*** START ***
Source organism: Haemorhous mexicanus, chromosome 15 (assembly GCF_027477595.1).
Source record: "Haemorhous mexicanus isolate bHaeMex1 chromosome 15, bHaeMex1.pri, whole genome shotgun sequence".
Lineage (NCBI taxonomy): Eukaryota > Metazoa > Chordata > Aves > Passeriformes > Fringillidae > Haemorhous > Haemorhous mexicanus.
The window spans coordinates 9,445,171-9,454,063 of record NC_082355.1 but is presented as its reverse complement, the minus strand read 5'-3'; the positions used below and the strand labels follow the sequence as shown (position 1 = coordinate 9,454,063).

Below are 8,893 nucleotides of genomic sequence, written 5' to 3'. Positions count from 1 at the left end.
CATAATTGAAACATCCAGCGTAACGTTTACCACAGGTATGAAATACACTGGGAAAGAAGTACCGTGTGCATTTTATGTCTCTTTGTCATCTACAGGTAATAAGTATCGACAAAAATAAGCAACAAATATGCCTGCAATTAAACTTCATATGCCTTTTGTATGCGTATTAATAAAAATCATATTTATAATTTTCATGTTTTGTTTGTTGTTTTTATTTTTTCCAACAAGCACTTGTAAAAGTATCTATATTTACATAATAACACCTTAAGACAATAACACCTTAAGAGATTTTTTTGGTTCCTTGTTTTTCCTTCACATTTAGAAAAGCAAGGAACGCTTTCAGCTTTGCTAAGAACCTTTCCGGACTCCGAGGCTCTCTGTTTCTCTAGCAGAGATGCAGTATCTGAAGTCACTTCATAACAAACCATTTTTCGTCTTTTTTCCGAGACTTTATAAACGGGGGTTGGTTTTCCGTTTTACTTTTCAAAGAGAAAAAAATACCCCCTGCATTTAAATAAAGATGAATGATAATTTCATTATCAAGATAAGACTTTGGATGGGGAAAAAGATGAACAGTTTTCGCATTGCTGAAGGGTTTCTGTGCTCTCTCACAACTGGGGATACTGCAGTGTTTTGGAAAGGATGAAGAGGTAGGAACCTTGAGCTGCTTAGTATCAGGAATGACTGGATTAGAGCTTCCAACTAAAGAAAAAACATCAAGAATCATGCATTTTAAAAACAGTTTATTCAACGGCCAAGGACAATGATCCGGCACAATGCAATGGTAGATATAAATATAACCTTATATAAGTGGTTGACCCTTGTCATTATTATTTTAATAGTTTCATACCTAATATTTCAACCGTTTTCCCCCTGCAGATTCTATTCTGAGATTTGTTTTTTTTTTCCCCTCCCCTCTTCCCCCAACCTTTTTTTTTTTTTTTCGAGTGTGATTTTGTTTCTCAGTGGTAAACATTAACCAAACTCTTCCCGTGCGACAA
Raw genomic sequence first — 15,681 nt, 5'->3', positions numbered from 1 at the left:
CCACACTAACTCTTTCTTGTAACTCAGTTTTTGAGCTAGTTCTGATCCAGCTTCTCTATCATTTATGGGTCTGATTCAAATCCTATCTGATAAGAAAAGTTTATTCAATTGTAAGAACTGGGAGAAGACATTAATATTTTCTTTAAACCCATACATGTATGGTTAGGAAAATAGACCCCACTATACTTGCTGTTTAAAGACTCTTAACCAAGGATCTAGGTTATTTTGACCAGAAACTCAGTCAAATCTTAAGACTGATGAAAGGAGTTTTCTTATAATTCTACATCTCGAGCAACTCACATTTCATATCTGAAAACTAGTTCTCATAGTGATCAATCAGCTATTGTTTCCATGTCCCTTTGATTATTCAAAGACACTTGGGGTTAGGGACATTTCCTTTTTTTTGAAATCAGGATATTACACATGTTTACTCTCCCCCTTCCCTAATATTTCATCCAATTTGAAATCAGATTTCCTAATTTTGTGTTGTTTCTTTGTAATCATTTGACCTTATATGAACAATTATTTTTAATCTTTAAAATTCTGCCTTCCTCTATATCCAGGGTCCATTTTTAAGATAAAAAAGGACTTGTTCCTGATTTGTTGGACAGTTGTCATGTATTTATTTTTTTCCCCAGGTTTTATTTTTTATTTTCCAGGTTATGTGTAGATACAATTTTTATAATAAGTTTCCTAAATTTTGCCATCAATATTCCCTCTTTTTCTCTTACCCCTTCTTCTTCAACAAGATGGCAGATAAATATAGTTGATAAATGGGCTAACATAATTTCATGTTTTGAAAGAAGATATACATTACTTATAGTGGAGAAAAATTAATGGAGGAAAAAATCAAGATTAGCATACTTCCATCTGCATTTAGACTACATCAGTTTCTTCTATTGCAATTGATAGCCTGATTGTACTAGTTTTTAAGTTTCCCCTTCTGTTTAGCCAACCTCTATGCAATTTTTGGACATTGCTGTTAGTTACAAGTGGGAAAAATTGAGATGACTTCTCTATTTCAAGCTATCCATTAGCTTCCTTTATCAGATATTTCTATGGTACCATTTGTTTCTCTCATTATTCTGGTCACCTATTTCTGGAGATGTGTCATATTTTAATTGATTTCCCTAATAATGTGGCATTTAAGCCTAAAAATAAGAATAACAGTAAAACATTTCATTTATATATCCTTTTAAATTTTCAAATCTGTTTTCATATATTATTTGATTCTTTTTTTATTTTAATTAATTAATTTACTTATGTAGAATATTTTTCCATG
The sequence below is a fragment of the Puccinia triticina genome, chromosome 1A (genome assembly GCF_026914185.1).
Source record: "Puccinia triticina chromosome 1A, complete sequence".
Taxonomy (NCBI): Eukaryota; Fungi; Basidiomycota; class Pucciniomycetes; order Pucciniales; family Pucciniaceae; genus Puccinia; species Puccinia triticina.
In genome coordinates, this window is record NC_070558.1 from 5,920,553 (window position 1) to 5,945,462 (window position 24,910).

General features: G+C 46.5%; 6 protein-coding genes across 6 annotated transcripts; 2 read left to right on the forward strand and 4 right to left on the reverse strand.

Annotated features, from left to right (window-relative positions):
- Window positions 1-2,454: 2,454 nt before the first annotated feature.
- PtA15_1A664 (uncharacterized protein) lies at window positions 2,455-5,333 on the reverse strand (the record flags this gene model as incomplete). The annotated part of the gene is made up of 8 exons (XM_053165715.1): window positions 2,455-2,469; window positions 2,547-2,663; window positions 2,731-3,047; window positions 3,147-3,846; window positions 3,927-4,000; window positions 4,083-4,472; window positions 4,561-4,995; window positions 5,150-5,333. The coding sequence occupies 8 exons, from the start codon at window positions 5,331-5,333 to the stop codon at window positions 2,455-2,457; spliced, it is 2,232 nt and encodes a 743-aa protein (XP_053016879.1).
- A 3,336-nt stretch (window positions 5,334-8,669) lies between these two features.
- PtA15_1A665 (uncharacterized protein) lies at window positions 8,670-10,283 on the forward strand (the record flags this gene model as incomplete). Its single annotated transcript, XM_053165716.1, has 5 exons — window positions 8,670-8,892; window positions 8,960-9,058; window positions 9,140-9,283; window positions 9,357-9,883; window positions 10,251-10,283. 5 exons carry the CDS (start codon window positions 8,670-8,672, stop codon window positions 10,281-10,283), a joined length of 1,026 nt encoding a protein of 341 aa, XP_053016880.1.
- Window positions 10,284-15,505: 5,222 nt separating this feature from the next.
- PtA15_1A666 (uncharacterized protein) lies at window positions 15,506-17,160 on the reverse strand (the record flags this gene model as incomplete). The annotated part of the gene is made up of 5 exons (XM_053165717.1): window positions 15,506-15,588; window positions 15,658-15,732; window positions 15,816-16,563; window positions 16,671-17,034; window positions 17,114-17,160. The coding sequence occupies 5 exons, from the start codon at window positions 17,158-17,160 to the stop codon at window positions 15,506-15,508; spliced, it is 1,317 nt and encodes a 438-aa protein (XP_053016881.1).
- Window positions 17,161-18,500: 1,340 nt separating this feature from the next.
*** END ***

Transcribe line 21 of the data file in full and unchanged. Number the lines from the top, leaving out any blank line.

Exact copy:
- Window positions 17,161-18,500: 1,340 nt separating this feature from the next.